As pandemic accelerates, 'Immanuel's Child' outreach helps local churches bring Christmas joy, share Gospel
LOVES PARK, Ill. -- One of the biggest evangelical missions to Russia is calling on America's Christians to help "save Christmas" for children in dire need in the COVID-ravaged former Soviet Union.
Illinois-based Slavic Gospel Association (SGA, www.sga.org) has launched a Christmas gift blitz across 11 time zones, stretching from eastern Europe to Siberia.
Thousands of kids have given up hope of receiving a gift this Christmas, according to SGA, which partners with a vast network of local evangelical churches across the COVID-gripped region to help needy families.
"Under normal circumstances, these children live in poverty-stricken homes where many parents struggle to afford even the basics, like bread and potatoes," said SGA president Michael Johnson. "But the pandemic has plunged them into an even deeper crisis. There will be no Christmas for these kids without the help of American Christians and our local church partners across the former Soviet Union."
In recent months, local evangelical churches, joining forces with SGA's Christ Over COVID hunger-fighting outreach, have supplied groceries for more than three million free meals -- a lifeline for families reeling from the impact of COVID-19.
"There is no safety net for most of these families, apart from the local churches, especially in isolated, rural areas," Johnson said.
Through the Immanuel's Child Christmas project, SGA serves local church partners in the former Soviet Union, which aim to deliver gifts and put smiles on the faces of 50,000 disadvantaged and hurting children this year. So far, they've collected gifts for 31,000 kids -- but still have nearly 20,000 requests to fill before Christmas.
"Without Immanuel's Child, very few of these children would have a gift to unwrap on Christmas morning," Johnson said. "We bring the joy of Christmas to them, and give them the most important gift of all -- the Gospel."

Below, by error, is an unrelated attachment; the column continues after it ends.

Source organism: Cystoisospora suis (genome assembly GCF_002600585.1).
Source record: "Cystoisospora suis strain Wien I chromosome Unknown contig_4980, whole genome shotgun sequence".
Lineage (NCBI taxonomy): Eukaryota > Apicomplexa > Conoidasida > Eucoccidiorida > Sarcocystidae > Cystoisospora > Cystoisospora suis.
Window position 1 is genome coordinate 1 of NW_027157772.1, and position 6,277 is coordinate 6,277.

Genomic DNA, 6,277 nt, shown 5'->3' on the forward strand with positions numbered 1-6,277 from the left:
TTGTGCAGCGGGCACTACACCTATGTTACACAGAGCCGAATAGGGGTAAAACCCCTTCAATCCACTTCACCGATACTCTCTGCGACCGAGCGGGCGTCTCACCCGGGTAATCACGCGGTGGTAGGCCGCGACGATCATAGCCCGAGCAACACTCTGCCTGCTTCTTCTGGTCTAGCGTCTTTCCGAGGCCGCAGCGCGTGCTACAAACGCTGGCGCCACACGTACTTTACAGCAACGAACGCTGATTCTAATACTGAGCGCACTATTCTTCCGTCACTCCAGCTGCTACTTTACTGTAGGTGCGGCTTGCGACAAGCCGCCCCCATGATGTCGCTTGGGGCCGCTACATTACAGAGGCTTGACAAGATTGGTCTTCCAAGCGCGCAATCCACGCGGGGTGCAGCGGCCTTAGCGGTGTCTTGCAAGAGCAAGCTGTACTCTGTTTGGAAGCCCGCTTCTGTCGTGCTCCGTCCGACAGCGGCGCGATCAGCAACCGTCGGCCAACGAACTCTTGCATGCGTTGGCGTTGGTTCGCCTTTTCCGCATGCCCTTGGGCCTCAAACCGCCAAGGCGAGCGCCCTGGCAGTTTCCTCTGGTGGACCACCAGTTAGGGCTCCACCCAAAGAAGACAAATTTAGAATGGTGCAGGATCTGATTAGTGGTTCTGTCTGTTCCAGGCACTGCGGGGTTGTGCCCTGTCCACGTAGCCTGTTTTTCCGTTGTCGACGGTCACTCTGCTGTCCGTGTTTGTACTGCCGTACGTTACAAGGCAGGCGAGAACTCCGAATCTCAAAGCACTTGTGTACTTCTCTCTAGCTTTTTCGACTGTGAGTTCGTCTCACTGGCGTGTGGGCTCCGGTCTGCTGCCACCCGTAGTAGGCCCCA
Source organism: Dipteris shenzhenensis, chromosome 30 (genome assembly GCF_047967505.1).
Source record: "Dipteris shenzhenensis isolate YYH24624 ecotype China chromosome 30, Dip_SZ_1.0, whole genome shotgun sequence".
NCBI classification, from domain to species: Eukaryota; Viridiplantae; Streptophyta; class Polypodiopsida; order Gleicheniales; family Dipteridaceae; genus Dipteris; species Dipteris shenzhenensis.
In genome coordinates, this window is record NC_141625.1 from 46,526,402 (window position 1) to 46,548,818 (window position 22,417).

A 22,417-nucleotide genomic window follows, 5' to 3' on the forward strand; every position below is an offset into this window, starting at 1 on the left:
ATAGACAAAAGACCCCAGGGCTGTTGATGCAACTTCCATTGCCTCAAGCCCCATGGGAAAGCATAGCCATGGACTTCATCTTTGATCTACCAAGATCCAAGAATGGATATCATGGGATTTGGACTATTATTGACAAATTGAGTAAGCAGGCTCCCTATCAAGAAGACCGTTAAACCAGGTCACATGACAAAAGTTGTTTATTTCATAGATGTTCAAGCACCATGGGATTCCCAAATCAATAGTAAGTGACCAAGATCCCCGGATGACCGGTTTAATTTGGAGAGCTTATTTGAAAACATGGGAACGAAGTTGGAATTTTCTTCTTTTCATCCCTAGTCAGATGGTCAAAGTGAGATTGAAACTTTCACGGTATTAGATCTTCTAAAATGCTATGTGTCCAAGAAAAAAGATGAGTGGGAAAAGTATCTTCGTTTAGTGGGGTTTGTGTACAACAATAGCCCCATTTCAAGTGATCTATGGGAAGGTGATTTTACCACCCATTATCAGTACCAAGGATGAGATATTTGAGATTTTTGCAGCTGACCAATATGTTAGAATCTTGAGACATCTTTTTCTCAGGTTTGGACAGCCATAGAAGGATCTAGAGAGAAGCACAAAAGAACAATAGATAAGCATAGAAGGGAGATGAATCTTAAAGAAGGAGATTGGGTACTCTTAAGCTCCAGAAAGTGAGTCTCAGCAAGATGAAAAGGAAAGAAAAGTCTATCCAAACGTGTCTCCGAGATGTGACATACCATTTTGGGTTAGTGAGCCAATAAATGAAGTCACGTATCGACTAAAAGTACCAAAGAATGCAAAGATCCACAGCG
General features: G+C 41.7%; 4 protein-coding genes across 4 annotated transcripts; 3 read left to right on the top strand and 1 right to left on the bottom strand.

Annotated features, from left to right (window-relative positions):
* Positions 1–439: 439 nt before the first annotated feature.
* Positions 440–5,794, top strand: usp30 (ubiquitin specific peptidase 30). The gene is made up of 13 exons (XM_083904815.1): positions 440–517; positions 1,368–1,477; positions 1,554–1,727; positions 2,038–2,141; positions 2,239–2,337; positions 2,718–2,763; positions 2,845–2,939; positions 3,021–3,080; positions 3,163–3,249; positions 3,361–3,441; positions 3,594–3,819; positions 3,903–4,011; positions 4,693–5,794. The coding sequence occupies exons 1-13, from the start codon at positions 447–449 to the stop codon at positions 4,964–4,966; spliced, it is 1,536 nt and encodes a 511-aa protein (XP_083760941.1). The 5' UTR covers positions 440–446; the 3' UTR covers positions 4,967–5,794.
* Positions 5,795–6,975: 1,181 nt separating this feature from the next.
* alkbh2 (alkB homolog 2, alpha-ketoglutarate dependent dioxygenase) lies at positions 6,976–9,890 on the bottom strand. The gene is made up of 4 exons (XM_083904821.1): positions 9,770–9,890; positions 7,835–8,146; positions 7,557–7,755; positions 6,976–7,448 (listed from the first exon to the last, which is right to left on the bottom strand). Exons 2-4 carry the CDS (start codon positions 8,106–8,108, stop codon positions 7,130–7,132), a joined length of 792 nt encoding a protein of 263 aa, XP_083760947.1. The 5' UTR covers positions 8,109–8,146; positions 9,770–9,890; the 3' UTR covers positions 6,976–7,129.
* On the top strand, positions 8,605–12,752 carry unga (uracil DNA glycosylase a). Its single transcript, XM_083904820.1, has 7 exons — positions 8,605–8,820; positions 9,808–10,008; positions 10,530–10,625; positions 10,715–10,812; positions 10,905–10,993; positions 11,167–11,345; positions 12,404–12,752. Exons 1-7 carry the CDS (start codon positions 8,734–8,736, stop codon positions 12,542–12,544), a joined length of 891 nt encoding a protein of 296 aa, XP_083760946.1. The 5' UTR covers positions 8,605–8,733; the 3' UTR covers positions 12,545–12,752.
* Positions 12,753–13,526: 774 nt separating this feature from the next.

Real Hope Amid COVID Suffering
With Russian-speaking neighbors delivering locally purchased gifts, Bibles, Christmas ornaments and the real message of Christmas door-to-door in their own towns and villages, even the most desperate families are seeing there’s hope in the midst of the COVID-19 crisis.
During last year's Immanuel's Child outreach, local Christians gave out more than 37,000 gifts and paper "Star of Bethlehem" Christmas ornaments with "God Loves You" in Russian printed on them.
"Each ornament bears the name of a supporter in the U.S., and when families read that 'God Loves You' they're often overwhelmed with gratitude," Johnson said. "Those three simple words open hearts to the true meaning of Christmas and the love of Jesus."
SGA has an Immanuel's Child sign-up page -- www.sga.org/ImmanuelsChild -- on its website for individuals and families in the U.S. and Canada who want to bring joy to children who otherwise would have nothing to unwrap at Christmas.
"Every child knows the name of the person or family who sends them a Christmas present and Bible through Immanuel's Child," Johnson said. "To know they're loved by God, and that someone in America cares about them... it's life-changing. Many keep their Christmas ornament and hang it up year after year, knowing the family who sent it is praying for them."
Founded in 1934, Slavic Gospel Association (SGA, www.sga.org) helps "forgotten" orphans, widows and families in Russia, the former Soviet countries of Eastern Europe, Central Asia, and Russian-speaking immigrants in Israel – caring for their physical needs and sharing the life-transforming Gospel of Jesus Christ. SGA supports an extensive grassroots network of local evangelical missionary pastors and churches in cities and rural villages across this vast region.
SOURCE Slavic Gospel Association (SGA)